In The Two Faces of January, the latest adaptation of a Patricia Highsmith novel, you’re not only seduced by the characters but also by the décor, the mood, the swirl of cigarette smoke and the stylishness of the sunglasses. Whether it’s Alberto Iglesias’s score, meant to evoke the icy paranoia of Bernard Herrmann’s music for Alfred Hitchcock, or the period setting, the feature directorial debut of Oscar-nominated screenwriter Hossein Amini revels in its old-fashioned tone. The Two Faces of January is a thriller in love with the tense, sly thrillers of yesteryear.
Set mostly in Greece in 1962, the film stars Viggo Mortensen and Kirsten Dunst as Chester and Colette, an American married couple vacationing in Athens, who meet Rydal, an American tour guide who offers to show them around the city. (That he’s also a con man is a fact he conveniently forgets to mention, overestimating the exchange rate between drachmas and U.S. dollars for his benefit while negotiating purchases for his customers.)
For those familiar with Highsmith’s work—which has been adapted for films such as The Talented Mr. Ripley and Hitchcock’s Strangers on a Train—The Two Faces of January’s opening sets us up for the inevitable unsheathing of the knife as Rydal prepares to bilk this unassuming couple. (Adding to the story’s psychological heft, when Rydal first lays eyes on the older Chester, he confesses that he’s struck by how much he looks like the tour guide’s recently deceased father, a spectral figure with whom he had a difficult relationship.) But the setup doesn’t dictate the direction forward: Chester is a successful investor who, it turns out, is being tracked by a private investigator on behalf of some enraged clients. When Chester accidentally kills the investigator, he has no choice but to rely on Rydal to help ferry him and his wife back into America before the police descend on them.
The characters’ chic, vintage outfits—all smart suits and lovely summer dresses—give The Two Faces of January an agreeably retro appeal, but the nostalgic quality extends beyond that. Amini (who adapted The Wings of the Dove and Drive) relishes the story’s pre-Internet milieu, which allows for a pleasurably leisurely sense of tension. (The private investigator’s death lingers over the proceedings through radio reports and newspaper headlines as our three main characters travel by buses and boats in the hopes of staying a step ahead of the authorities.) That lack of white-knuckle intensity is deceptive, however: Rydal, Chester and Colette are trapped together in their bubble of mutual distrust, never quite knowing how close their pursuers are while simultaneously wondering what each other’s ulterior motives might be.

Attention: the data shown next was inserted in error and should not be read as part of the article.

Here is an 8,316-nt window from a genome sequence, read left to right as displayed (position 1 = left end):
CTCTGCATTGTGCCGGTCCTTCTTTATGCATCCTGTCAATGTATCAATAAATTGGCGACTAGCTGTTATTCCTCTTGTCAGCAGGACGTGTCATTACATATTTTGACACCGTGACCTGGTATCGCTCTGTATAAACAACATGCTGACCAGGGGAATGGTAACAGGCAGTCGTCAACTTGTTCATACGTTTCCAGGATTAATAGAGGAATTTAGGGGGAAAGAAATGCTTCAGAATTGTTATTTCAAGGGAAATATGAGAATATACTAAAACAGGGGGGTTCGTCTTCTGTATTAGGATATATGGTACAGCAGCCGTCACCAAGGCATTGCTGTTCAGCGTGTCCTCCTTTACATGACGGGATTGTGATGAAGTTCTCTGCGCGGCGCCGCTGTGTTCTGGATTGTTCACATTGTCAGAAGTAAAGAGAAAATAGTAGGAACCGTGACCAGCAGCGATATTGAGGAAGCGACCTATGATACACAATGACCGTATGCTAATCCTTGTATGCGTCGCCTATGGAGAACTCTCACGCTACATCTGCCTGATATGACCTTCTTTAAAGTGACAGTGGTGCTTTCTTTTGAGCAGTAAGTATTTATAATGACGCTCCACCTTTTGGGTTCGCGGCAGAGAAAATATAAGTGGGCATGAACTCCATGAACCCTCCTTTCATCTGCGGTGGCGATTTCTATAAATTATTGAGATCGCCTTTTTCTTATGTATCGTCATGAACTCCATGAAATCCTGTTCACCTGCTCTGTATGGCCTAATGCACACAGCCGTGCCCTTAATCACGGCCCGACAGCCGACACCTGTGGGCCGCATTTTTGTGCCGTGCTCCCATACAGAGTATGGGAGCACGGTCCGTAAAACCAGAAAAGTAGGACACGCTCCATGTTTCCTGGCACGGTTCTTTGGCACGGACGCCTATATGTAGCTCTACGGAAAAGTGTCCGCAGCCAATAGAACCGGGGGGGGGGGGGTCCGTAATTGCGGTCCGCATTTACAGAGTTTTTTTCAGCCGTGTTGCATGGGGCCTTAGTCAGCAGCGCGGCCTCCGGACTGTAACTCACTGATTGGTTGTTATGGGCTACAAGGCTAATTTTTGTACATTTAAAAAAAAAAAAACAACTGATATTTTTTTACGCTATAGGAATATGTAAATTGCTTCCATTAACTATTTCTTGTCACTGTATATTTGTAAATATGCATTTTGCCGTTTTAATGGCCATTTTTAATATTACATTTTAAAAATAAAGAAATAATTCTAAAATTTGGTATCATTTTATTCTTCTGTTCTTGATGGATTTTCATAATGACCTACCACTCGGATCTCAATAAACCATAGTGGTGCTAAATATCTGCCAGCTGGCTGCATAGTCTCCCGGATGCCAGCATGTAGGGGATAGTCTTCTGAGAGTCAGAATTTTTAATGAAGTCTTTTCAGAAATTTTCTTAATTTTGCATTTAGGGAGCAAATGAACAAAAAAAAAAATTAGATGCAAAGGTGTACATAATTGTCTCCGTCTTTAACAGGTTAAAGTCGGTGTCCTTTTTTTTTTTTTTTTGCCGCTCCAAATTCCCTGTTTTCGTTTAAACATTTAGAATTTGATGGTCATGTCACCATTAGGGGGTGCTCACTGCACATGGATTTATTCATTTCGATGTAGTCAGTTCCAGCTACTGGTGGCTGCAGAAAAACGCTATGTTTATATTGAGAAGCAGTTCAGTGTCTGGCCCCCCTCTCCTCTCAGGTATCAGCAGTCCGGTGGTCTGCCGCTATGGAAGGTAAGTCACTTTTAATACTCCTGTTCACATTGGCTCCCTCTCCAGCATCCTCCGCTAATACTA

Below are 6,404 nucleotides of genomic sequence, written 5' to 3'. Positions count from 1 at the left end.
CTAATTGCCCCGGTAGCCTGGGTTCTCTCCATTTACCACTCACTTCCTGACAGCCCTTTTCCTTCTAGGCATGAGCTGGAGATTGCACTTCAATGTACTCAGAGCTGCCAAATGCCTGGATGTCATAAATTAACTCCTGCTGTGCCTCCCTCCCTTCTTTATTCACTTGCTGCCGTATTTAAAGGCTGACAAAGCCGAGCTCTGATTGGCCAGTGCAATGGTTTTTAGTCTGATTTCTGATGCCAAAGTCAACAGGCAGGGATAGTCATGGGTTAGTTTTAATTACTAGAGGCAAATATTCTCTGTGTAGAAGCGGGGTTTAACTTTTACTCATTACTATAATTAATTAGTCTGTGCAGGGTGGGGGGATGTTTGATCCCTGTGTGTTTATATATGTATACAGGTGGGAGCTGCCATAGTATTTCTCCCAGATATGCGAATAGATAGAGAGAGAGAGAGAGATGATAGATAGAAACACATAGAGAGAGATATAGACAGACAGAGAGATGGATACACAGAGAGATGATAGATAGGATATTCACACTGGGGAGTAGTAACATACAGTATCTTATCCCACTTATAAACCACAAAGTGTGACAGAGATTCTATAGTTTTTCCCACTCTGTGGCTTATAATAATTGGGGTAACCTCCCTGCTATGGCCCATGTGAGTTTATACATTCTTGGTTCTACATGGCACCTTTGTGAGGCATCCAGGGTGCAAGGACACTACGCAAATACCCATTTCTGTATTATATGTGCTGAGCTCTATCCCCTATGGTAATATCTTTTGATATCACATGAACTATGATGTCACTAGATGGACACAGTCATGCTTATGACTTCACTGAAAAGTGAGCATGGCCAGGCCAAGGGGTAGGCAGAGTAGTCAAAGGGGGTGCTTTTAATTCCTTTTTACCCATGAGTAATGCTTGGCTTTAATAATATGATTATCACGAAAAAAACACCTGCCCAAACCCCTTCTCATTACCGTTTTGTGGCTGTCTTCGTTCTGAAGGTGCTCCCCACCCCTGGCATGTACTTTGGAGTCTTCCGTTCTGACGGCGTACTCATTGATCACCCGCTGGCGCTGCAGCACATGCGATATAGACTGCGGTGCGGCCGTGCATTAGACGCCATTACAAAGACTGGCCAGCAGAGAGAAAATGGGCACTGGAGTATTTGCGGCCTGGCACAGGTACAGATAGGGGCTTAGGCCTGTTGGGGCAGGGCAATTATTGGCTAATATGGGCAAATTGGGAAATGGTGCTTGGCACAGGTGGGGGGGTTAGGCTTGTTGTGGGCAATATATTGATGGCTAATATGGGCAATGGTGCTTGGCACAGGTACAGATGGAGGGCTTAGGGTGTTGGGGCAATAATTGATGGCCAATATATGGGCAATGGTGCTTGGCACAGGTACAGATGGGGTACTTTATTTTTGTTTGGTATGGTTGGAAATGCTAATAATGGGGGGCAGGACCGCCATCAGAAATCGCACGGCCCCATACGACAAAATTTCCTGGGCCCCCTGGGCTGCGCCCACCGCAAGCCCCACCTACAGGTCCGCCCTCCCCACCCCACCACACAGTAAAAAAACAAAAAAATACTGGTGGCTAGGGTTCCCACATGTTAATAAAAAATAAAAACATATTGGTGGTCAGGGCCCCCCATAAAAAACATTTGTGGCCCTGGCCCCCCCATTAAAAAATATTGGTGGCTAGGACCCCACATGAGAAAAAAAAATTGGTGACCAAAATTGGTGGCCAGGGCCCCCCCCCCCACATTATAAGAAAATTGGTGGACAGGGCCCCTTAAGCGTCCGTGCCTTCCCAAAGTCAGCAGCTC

In that little cocoon of his characters’ uneasy partnership, Amini has fun toying with their insecurities and base desires. Initially presented as a man of wealth and taste, Chester soon reveals his true colors, and Mortensen is adept at applying a shiny coat of slimy charm to this moral weasel. And yet, because Rydal seems to be hiding his own secrets, we feel for Chester, who’s concerned that his pretty younger wife is starting to fall for the romantic, poetry-writing tour guide.
Isaac’s turn as Rydal isn’t as revelatory as his performance in last year’s Inside Llewyn Davis, but the two roles share a wounded soulfulness as Isaac’s eyes suggest worlds of pain he doesn’t want to discuss. As for Colette, she’s hiding less than her male cohorts, but Dunst’s slightly enigmatic performance leaves us unsure. Is Colette really as innocent as she claims? Or is she a willing participant in her husband’s financial scamming? Are her shifting affections indicative of real feelings for Rydal? Or is she just looking for an escape?
The best Highsmith adaptations go deep into her fascinatingly rich and awful characters, taking great delight in the everyday wickedness unearthed. The Two Faces of January is a bit too smooth and intellectual to plumb such depths: The movie is a clever puzzle, a loving homage, as opposed to a prickly psychological snapshot. But the film’s elegance is enrapturing, and the performances captivate. As the noose draws tighter around the characters, we feel its pull around our neck, as well. Jackals these people may be, but they (like the world they inhabit) are too alluring to deny.
Director: Hossein Amini
Writers: Hossein Amini (screenplay); Patricia Highsmith (novel)
Starring: Viggo Mortensen, Kirsten Dunst, Oscar Isaac, Daisy Bevan
Release Date: Sept. 26, 2014
Tim Grierson is chief film critic for Paste and the vice president of the Los Angeles Film Critics Association. You can follow him on Twitter.